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Abstract vector spaces

The study of abstract vector spaces is the domain of the subject "Linear Algebra". Matrix Theory deals with matrices and the vector spaces of n-dimensional Euclidean space. Although Linear Algebra employs the ideas and results of Matrix Theory extensively it is a distinctly separate subject employing a lot of radically different ideas and methods.

Let us consider abstract vector spaces. These are spaces in which the vectors are general abstract objects as opposed to just the usual n-vectors of Euclidean n-space. Any such abstract vector space of n dimensions has a basis consisting of n linearly independent vectors. Every vector in such a space can be expressed as some linear combination of its basis vectors.

Let us take an example. Consider the abstract vector space consisting of polynomials of degree
2 or less. The set {1, x, x^{2}} is a set of three linearly independent vectors that comprise a basis for
this vector space. Every vector in the space can be expressed as some linear combination of
these three basis vectors. There are an infinite number of other bases for the space which can be
formed by forming linear combinations of these three basis vectors, just as is the case for basis
vectors of n-space. As an example, let us find another set of three linearly independent vectors
that could serve as a basis. Let e_{1} = 1, e_{2 } = x, e_{3 }= x^{2} be the three basis vectors. Then we could
find a vector lying in the e_{1} - e_{2} subspace by forming some linear combination of e_{1} and e_{2}, a
vector in the e_{1} - e_{3} subspace by forming some linear combination of e_{1} and e_{1}, and a vector in
the e_{2} -_{ }e_{3} subspace by forming some linear combination of e_{2} and e_{3} and these three vectors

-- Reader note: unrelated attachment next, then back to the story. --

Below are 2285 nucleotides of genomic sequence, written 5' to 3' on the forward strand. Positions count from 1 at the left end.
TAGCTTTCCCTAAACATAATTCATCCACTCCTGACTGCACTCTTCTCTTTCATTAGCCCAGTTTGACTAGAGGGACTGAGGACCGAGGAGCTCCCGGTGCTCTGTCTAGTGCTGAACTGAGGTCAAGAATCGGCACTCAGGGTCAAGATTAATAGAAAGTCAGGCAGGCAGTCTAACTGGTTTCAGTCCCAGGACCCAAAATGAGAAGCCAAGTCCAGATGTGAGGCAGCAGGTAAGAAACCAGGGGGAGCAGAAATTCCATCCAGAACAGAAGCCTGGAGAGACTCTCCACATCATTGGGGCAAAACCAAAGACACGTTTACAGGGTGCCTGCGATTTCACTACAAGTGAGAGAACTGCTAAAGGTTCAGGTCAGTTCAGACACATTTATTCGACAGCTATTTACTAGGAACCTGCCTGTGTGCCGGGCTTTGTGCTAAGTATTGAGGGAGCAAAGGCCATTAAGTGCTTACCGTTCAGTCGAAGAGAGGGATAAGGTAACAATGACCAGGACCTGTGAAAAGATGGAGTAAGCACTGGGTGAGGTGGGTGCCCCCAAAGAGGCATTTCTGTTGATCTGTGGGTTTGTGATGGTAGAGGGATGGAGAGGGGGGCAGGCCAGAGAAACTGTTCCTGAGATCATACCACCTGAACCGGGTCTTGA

would be linearly independent and constitute a basis.

There is a difference between the n-vectors of Matrix Theory and those of an abstract linear
space. In Matrix Theory the vectors that we deal with are specified directly as the n-tuple that
they are. When we refer to the n-tuple, we refer to the vector itself. In Linear Algebra the
abstract vectors we deal with are not generally specified directly, but rather indirectly, through
their "coordinate vector". The actual vector can be computed if desired but we generally specify
them by their coordinate vector as referred to a specified basis. Let us take the example we used
above. Consider the abstract vector space consisting of polynomials of degree 2 or less. Let us
take the set B = {1, x, x^{2}} as a basis for the space. Every vector in the space can be expressed as
some linear combination of these three basis vectors. If e_{1}= 1, e_{2} = x, e_{3} = x^{2} are the three basis
vectors, then any vector v in the vector space can be computed as

v = a_{1}e_{1} + a_{2}e_{2} + a_{3}e_{3}

The n-tuple (a_{1}, a_{2}, a_{3}) is the coordinate vector of v with respect to the basis B. The coordinate
vector of a vector v is given as [V]_{B} = ( a_{1}, a_{2}, a_{3}). So we refer to vectors by these coordinate
vectors. Suppose the coordinate vector of v is [V]_{B} = (2, 3, 5). Then the actual vector v is 2 +
3x + 5 x^{2}. We can compute the vector out to get its actual value if we wish but it is usually
sufficient to just use its coordinate vector.

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